Clemson downs Coastal Carolina, sits just one win away from Super Regionals (2024)

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  • By Jon Blaujblau@postandcourier.com

    Jon Blau

    Jon Blau has covered Clemson athletics for The Post and Courier since 2021. A native of South Jersey, he grew up on Rocky marathons and hoagies. To get the latest Clemson sports news, straight to your inbox, subscribe to his newsletter, The Tiger Take.

Clemson downs Coastal Carolina, sits just one win away from Super Regionals (3)

CLEMSON— Clemson shortstop Jacob Hinderleider knew it was risky.

The grad transfer from Davidson came into the weekend with a 1-of-2 success rate flipping baseballs out of his glove, behind his back, no look, to a teammate for an out at second base. He even remembers the one time it worked, his sophom*ore year, in a game against N.C. State.

Hinderleider returned to the dugout and his coach said, "Hey, really nice play, but don't ever do that again."

But when Hinderleider scooped a grounder in the sixth inning of Clemson's 4-3 win over Coastal Carolina —with just one out and two runners on base in a tie game— he wasn't going tohold back.

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He came to Clemson to make plays in NCAA tournament games like this — and to play for a coach, Erik Bakich, who refers to Doug Kingsmore Stadium as the "playground" and wants his athletes playing mentally free.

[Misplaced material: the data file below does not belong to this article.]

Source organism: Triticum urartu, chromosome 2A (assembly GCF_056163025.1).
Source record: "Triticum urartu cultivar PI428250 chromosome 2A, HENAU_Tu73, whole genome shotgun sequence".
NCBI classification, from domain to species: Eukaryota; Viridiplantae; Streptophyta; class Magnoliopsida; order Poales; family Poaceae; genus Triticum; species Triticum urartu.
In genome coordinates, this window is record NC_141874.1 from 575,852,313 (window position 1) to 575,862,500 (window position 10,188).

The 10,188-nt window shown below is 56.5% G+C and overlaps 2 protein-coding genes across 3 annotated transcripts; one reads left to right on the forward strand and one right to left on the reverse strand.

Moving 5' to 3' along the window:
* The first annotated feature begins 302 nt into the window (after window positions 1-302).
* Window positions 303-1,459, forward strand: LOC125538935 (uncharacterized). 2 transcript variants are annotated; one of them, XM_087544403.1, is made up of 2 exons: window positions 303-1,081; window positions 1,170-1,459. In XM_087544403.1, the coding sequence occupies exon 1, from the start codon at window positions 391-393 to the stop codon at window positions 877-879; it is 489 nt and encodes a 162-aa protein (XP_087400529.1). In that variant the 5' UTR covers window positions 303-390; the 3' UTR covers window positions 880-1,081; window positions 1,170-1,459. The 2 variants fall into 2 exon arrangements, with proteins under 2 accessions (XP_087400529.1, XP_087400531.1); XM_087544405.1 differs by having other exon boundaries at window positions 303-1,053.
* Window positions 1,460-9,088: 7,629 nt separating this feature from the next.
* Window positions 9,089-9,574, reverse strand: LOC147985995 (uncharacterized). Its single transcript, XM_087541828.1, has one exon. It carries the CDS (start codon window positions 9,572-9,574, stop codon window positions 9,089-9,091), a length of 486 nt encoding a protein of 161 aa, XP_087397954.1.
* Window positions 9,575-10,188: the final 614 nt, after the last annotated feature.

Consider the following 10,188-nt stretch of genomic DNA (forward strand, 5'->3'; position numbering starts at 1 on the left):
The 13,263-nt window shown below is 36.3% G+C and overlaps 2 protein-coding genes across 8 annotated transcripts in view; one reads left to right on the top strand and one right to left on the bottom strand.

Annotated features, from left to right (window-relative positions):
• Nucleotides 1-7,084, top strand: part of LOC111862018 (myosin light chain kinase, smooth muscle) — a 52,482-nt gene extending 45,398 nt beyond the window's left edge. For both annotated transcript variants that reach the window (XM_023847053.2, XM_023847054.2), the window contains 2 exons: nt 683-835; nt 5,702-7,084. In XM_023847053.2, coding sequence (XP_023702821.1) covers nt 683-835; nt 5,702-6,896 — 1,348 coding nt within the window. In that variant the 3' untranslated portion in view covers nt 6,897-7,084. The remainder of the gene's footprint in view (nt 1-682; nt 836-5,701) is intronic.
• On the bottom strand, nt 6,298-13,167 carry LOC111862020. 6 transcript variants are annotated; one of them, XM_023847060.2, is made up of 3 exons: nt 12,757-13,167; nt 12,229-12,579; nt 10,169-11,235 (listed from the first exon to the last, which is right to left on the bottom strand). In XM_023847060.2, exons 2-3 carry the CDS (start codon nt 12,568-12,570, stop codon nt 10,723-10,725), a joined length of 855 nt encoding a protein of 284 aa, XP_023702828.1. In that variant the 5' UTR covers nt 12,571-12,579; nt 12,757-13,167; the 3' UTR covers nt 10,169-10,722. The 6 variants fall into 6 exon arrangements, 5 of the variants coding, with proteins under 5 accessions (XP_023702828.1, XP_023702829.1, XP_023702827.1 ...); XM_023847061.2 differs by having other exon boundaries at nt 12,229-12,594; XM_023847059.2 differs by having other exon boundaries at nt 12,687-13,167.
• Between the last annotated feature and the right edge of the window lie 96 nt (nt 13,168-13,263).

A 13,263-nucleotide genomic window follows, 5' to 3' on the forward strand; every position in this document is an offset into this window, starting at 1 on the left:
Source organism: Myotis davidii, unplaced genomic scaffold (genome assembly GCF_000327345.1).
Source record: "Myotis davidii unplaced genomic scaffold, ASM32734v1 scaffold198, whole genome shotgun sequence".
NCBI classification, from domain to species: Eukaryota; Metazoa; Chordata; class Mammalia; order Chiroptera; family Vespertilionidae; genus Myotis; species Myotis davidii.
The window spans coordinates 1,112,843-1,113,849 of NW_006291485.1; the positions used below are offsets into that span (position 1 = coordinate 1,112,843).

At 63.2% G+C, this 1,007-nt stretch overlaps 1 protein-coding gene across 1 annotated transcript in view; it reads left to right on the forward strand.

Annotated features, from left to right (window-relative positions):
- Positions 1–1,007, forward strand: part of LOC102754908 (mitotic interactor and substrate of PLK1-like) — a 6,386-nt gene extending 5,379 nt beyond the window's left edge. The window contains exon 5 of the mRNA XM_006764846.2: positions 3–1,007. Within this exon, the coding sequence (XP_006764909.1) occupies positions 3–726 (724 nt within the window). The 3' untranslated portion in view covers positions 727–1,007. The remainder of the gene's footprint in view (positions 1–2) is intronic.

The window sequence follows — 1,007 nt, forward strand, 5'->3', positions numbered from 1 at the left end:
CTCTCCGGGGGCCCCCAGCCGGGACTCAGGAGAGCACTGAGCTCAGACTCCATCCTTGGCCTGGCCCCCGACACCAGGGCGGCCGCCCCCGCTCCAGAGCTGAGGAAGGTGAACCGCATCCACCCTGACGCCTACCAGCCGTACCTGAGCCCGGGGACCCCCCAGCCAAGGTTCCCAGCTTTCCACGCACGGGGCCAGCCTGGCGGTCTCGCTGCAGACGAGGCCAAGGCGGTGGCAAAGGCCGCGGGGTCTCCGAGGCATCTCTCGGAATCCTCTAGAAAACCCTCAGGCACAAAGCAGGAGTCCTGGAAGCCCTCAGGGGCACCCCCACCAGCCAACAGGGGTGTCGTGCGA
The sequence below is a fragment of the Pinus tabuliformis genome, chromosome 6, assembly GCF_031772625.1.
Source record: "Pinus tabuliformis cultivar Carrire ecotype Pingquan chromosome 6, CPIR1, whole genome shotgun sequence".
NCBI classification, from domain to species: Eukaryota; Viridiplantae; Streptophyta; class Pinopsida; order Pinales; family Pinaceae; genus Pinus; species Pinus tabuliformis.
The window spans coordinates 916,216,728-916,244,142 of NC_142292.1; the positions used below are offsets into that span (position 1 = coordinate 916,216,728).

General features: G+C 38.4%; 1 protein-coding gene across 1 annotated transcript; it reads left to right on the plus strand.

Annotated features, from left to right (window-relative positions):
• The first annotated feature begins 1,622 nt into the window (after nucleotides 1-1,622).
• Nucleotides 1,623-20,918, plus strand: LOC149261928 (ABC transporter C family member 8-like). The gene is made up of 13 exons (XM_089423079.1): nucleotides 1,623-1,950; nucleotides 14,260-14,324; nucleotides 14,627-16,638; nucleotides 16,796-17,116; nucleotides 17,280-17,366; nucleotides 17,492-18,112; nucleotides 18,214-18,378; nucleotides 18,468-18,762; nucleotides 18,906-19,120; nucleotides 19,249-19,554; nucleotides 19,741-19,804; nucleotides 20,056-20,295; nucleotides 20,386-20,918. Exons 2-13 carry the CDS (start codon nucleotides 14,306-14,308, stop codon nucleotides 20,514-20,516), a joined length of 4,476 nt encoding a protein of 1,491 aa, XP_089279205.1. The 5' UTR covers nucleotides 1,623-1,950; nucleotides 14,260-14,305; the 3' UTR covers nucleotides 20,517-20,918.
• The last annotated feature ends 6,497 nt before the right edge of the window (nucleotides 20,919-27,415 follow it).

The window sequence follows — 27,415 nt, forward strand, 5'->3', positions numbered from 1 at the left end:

"Go for the no-look glove flip. Screw it," Bakich said postgame. "If we're gonna be champs, and if we're gonna advance, we have to go for plays like that."

Hinderleider went for it, and second baseman Jarren Purify snagged it.

The freshman Purify then noticed a Chanticleer wandering off the first-base bag and charged after him, securing a tag for the most unorthodox of double plays.

"JP had that look in his eye, he was not gonna give the ball up," Bakich said, smiling."He was gonna chase him down."

In one-run games like these, every play matters, good or bad. Clemson has played so many games like these this season — absolute heart-pounders— that the Tigers have gained a comfort in them.